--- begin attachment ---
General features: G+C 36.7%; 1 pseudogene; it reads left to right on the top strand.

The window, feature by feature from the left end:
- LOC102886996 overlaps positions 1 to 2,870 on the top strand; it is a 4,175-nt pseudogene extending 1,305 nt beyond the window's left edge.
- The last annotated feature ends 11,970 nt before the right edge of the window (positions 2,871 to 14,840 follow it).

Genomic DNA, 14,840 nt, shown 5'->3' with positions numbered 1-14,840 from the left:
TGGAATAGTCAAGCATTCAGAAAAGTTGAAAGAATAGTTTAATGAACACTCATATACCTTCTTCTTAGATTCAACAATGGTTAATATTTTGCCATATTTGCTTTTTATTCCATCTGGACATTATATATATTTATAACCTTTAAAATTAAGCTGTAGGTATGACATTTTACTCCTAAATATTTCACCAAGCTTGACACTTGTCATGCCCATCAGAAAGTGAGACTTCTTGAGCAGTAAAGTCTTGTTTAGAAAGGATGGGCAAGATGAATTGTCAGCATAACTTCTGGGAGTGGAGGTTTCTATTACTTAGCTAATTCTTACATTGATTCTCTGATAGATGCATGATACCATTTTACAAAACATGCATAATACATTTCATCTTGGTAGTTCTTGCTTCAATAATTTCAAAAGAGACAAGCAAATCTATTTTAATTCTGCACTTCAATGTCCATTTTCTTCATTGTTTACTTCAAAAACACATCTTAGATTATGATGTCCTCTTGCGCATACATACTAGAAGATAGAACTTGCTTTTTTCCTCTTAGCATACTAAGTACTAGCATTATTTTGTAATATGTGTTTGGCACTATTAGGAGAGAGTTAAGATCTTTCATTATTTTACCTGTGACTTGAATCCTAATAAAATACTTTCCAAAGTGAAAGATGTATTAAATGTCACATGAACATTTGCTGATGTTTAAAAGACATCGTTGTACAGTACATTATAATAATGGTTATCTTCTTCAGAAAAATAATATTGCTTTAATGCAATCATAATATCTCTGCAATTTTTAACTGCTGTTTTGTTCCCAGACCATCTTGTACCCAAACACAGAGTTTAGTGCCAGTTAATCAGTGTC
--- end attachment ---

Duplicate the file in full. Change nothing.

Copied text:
General features: G+C 36.7%; 1 pseudogene; it reads left to right on the top strand.

The window, feature by feature from the left end:
- LOC102886996 overlaps positions 1 to 2,870 on the top strand; it is a 4,175-nt pseudogene extending 1,305 nt beyond the window's left edge.
- The last annotated feature ends 11,970 nt before the right edge of the window (positions 2,871 to 14,840 follow it).

Genomic DNA, 14,840 nt, shown 5'->3' with positions numbered 1-14,840 from the left:
TGGAATAGTCAAGCATTCAGAAAAGTTGAAAGAATAGTTTAATGAACACTCATATACCTTCTTCTTAGATTCAACAATGGTTAATATTTTGCCATATTTGCTTTTTATTCCATCTGGACATTATATATATTTATAACCTTTAAAATTAAGCTGTAGGTATGACATTTTACTCCTAAATATTTCACCAAGCTTGACACTTGTCATGCCCATCAGAAAGTGAGACTTCTTGAGCAGTAAAGTCTTGTTTAGAAAGGATGGGCAAGATGAATTGTCAGCATAACTTCTGGGAGTGGAGGTTTCTATTACTTAGCTAATTCTTACATTGATTCTCTGATAGATGCATGATACCATTTTACAAAACATGCATAATACATTTCATCTTGGTAGTTCTTGCTTCAATAATTTCAAAAGAGACAAGCAAATCTATTTTAATTCTGCACTTCAATGTCCATTTTCTTCATTGTTTACTTCAAAAACACATCTTAGATTATGATGTCCTCTTGCGCATACATACTAGAAGATAGAACTTGCTTTTTTCCTCTTAGCATACTAAGTACTAGCATTATTTTGTAATATGTGTTTGGCACTATTAGGAGAGAGTTAAGATCTTTCATTATTTTACCTGTGACTTGAATCCTAATAAAATACTTTCCAAAGTGAAAGATGTATTAAATGTCACATGAACATTTGCTGATGTTTAAAAGACATCGTTGTACAGTACATTATAATAATGGTTATCTTCTTCAGAAAAATAATATTGCTTTAATGCAATCATAATATCTCTGCAATTTTTAACTGCTGTTTTGTTCCCAGACCATCTTGTACCCAAACACAGAGTTTAGTGCCAGTTAATCAGTGTC